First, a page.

The buzzy, “must-read” of the day is Warren Buffett’s op-ed in the NYT called Stop Coddling The Super-Rich.
It’s well-traveled ground for Buffett, who has long been an advocate of higher taxes on the rich. Nothing new on that front.
The fact that we’re fighting so much about deficits these days, and the fact that the party most aggressive about deficit-fighting is also the most aggressive about keeping taxes low perhaps adds a little urgency to it, but basically there’s not much new to report. Buffett’s argument is basically: We have a big deficit, and higher taxes on the rich is what’s fair.
But fairness aside, is raising taxes on the rich now good policy?
Two points on this. First a small one, and second a big one.
First you have the conventional wisdom is that it’s a horrible idea to raise taxes during a recession. The economy is weak, so why take more money out of the economy?
But the biggest problem facing the economy is a lack of consumption, and a tax on high earners (who are also high savers) isn’t likely to have a huge impact on this measure. The other side is that, well, rich people do the hiring and the real investment in the economy, so taxing them will hurt job creation. But again, given the lack of demand, it’s hard to fathom that income tax rates are a major impediment to investment. If strong demand, and the ability to get more income, were there, then it would be worth investing for even if it meant higher taxes. If anything, it stands to reason that when there’s not a good case for the rich to make domestic investments, then a tax hike doesn’t cause much harm.
There’s a bigger argument however, and that’s the long-term health of the US Dollar!
See, one of the primary reasons to hold dollars at all is to extinguish your USD-based tax bill. You can park your cash in gold, Swiss Franc, Brazilian Real, and Singapore Dollars all you want, but if you’re an American, you must pay a bill at the end of every year in US Dollars. No exceptions.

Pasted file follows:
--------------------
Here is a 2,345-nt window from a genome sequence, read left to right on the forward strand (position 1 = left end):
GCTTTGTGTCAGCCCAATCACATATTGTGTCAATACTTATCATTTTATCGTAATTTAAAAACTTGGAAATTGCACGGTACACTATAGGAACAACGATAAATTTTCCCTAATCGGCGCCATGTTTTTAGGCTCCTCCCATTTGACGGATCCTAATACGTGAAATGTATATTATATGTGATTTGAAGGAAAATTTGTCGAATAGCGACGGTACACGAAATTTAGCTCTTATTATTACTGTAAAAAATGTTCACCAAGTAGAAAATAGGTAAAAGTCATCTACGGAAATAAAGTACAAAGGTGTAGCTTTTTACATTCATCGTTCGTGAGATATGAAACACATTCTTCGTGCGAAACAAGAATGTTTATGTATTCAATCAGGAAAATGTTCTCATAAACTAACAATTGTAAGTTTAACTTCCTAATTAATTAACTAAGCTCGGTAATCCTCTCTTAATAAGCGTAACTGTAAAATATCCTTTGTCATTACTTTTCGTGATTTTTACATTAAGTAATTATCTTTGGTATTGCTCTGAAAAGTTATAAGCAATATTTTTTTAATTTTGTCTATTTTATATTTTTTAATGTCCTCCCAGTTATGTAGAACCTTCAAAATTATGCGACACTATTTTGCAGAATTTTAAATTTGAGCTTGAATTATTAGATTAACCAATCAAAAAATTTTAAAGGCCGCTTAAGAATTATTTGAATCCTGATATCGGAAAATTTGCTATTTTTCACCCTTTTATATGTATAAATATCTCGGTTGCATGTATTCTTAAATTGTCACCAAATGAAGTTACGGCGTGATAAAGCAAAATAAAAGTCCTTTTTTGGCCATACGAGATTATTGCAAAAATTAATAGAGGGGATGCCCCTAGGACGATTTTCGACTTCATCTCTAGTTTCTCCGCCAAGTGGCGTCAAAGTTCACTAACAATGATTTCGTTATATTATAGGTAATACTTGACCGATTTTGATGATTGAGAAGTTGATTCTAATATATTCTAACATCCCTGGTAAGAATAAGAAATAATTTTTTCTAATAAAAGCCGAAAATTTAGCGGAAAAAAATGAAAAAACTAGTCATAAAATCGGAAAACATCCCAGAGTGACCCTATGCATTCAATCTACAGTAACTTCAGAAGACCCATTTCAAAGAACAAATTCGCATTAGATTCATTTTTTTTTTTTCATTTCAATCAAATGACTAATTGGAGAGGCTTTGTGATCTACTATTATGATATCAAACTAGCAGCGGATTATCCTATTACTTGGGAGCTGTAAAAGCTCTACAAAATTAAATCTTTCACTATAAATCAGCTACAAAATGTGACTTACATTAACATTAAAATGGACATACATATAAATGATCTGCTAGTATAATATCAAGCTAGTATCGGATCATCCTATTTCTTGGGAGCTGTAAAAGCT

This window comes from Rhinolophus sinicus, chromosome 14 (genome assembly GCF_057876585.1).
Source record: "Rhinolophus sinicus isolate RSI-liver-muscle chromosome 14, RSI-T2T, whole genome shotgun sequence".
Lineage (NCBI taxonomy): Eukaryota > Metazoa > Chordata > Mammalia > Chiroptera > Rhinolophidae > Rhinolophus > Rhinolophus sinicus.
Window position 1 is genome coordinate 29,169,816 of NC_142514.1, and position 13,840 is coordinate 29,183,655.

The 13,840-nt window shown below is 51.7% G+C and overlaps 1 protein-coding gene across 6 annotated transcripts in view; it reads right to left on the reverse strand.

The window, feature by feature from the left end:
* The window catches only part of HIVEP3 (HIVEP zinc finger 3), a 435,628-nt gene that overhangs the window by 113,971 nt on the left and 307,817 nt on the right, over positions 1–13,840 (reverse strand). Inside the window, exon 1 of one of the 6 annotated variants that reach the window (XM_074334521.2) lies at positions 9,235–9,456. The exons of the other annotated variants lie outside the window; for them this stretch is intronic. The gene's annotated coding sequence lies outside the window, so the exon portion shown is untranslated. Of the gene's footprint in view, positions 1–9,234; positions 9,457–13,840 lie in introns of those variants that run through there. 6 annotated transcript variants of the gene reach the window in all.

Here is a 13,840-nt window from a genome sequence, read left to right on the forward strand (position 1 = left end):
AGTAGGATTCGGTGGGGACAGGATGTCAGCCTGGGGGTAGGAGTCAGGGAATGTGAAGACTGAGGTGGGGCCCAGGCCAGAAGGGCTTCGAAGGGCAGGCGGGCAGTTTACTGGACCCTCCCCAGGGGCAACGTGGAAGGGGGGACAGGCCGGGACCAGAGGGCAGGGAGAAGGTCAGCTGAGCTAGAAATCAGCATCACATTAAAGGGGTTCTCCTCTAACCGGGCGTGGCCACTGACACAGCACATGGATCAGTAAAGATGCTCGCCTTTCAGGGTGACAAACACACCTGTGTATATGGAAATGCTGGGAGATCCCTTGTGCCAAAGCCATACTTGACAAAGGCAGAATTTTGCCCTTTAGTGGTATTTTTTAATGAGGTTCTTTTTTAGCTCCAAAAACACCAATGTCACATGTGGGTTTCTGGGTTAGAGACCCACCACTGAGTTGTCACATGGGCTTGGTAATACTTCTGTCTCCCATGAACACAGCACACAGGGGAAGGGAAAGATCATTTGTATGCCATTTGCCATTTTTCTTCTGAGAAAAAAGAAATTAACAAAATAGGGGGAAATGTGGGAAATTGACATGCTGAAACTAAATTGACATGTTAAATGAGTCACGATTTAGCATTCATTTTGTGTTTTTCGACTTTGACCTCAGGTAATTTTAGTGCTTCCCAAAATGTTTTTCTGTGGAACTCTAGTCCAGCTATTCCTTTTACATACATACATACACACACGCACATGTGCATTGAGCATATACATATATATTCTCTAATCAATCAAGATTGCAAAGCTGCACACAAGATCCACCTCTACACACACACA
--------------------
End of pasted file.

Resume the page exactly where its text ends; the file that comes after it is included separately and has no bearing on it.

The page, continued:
It stands to reason that the long-term grind lower in tax rates should/would correspond with the long-term grind lower in the dollar.
In fact, the data backs this up.
This chart we made compares two lines. The red line is the dollar index. The blue line is Federal Government Receipts divided by Federal Government Expenditures.
As you can see, the blue line is a decent leading indicator for the read line. When tax revenue as a share of expenditures rises, the dollar usually heads higher not long after that.
This makes sense for the point mentioned above — that higher taxes force individuals to hold more in dollars — and also for the pedestrian point that the lower your tax revenue is as a share of your spending, the more money you need to “print” to fund your government.
Increasing the blue line — the share of tax revenue as a share of spending — is likely to result in an increase in the red line, the dollar.
You can make an argument for a weaker dollar in America on the grounds that it makes exports more competitive, and so on, but the current weak dollar has a) not done that much for exports and b) made our import bill that much higher, especially considering how much the US spends on imported commodities. Thus there is a good argument to be made in favour of a stronger greenback.
As it is, we have a self-perpetuating decline, whereby the weakening dollar only accelerates the demand among the rich for Franc, gold, Brazilian Real, and all the other alternatives below. And that only weakens the dollar further.
Thus now’s a great time to arrest the fall: Do it when there’s not much of a case for domestic investment, and when interest in dollar alternatives is at a peak, forcing money back into Greenback.
Higher taxes: It’s good for the dollar. It’s patriotic.